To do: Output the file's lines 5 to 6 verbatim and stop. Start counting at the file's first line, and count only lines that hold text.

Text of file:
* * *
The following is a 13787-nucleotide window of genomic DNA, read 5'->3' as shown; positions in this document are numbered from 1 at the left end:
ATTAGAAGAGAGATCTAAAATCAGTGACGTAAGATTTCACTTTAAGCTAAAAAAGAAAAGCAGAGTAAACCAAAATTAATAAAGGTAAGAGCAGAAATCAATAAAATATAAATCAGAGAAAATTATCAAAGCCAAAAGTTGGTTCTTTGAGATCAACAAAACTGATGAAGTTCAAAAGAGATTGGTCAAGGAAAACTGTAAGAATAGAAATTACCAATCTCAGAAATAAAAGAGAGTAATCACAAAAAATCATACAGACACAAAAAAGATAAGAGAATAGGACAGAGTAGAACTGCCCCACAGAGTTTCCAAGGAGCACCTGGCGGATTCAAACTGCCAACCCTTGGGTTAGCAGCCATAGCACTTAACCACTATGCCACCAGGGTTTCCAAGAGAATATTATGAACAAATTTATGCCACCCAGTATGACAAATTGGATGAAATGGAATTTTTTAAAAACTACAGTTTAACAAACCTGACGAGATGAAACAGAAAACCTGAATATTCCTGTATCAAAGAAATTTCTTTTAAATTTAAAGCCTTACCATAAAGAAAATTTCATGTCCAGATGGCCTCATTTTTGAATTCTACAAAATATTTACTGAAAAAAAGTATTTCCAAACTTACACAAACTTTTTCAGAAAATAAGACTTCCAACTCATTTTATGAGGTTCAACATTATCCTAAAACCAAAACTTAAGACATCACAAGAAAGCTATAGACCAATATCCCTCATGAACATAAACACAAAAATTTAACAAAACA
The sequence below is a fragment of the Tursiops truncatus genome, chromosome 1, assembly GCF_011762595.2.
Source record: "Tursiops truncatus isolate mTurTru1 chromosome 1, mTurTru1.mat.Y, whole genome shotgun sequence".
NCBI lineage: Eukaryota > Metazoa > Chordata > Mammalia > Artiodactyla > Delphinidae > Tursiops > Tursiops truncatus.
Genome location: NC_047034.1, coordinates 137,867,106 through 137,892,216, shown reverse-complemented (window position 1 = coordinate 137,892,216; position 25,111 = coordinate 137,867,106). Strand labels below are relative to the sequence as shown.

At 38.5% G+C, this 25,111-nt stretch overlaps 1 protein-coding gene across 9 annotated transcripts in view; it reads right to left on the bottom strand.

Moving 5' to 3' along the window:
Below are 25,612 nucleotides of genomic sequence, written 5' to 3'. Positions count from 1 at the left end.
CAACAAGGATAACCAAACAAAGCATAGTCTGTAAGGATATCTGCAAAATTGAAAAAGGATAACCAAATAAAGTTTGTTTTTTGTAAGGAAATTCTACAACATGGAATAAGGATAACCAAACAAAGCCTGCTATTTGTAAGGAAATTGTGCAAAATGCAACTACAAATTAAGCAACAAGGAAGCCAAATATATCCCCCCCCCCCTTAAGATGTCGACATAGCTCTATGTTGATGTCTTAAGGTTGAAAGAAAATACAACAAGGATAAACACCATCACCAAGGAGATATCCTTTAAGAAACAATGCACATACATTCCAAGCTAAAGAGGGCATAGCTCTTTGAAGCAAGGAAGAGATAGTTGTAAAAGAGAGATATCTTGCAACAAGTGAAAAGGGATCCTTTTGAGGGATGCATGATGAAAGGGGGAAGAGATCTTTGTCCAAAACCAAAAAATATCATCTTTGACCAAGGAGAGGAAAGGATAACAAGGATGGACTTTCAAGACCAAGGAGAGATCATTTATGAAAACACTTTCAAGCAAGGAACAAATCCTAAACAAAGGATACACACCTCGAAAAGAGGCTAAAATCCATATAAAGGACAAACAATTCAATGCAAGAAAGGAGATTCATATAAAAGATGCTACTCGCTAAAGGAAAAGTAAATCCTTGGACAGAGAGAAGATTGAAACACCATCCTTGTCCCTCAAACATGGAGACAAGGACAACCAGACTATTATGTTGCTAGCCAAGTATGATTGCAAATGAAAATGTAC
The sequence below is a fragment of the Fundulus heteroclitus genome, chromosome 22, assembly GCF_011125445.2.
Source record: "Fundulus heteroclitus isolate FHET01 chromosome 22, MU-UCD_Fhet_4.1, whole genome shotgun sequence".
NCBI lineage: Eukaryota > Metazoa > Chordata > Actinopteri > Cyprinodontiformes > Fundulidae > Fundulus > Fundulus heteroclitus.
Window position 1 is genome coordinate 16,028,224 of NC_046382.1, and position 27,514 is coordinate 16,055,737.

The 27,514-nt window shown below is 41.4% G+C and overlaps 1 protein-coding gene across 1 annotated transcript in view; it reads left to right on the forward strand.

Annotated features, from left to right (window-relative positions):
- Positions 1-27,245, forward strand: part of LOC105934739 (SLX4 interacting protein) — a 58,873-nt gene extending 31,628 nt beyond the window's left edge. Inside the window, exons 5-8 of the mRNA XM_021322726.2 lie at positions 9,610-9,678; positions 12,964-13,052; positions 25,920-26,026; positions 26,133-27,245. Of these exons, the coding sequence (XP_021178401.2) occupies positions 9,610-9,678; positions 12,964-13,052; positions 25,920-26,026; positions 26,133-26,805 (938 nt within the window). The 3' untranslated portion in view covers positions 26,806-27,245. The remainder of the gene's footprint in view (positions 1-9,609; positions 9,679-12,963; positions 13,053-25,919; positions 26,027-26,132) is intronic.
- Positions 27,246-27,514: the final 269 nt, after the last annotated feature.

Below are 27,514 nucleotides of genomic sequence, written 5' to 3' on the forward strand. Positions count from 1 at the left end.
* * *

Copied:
NCBI lineage: Eukaryota > Metazoa > Chordata > Mammalia > Artiodactyla > Delphinidae > Tursiops > Tursiops truncatus.
Genome location: NC_047034.1, coordinates 137,867,106 through 137,892,216, shown reverse-complemented (window position 1 = coordinate 137,892,216; position 25,111 = coordinate 137,867,106). Strand labels below are relative to the sequence as shown.